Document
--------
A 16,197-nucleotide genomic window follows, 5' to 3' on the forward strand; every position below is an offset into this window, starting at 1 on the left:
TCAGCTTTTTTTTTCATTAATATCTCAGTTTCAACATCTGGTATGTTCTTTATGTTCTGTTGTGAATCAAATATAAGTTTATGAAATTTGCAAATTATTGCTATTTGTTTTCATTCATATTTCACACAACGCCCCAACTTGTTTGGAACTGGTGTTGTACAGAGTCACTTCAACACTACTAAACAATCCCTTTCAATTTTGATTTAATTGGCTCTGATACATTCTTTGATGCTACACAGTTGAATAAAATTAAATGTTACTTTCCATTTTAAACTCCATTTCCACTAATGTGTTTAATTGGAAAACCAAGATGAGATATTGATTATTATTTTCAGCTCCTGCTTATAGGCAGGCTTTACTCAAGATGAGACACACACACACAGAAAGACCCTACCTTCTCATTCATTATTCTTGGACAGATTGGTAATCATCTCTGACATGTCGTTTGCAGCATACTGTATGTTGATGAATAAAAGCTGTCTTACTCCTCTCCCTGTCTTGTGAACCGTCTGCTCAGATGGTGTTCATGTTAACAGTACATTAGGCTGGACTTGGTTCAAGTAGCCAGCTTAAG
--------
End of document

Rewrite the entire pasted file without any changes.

A 16,197-nucleotide genomic window follows, 5' to 3' on the forward strand; every position below is an offset into this window, starting at 1 on the left:
TCAGCTTTTTTTTTCATTAATATCTCAGTTTCAACATCTGGTATGTTCTTTATGTTCTGTTGTGAATCAAATATAAGTTTATGAAATTTGCAAATTATTGCTATTTGTTTTCATTCATATTTCACACAACGCCCCAACTTGTTTGGAACTGGTGTTGTACAGAGTCACTTCAACACTACTAAACAATCCCTTTCAATTTTGATTTAATTGGCTCTGATACATTCTTTGATGCTACACAGTTGAATAAAATTAAATGTTACTTTCCATTTTAAACTCCATTTCCACTAATGTGTTTAATTGGAAAACCAAGATGAGATATTGATTATTATTTTCAGCTCCTGCTTATAGGCAGGCTTTACTCAAGATGAGACACACACACACAGAAAGACCCTACCTTCTCATTCATTATTCTTGGACAGATTGGTAATCATCTCTGACATGTCGTTTGCAGCATACTGTATGTTGATGAATAAAAGCTGTCTTACTCCTCTCCCTGTCTTGTGAACCGTCTGCTCAGATGGTGTTCATGTTAACAGTACATTAGGCTGGACTTGGTTCAAGTAGCCAGCTTAAG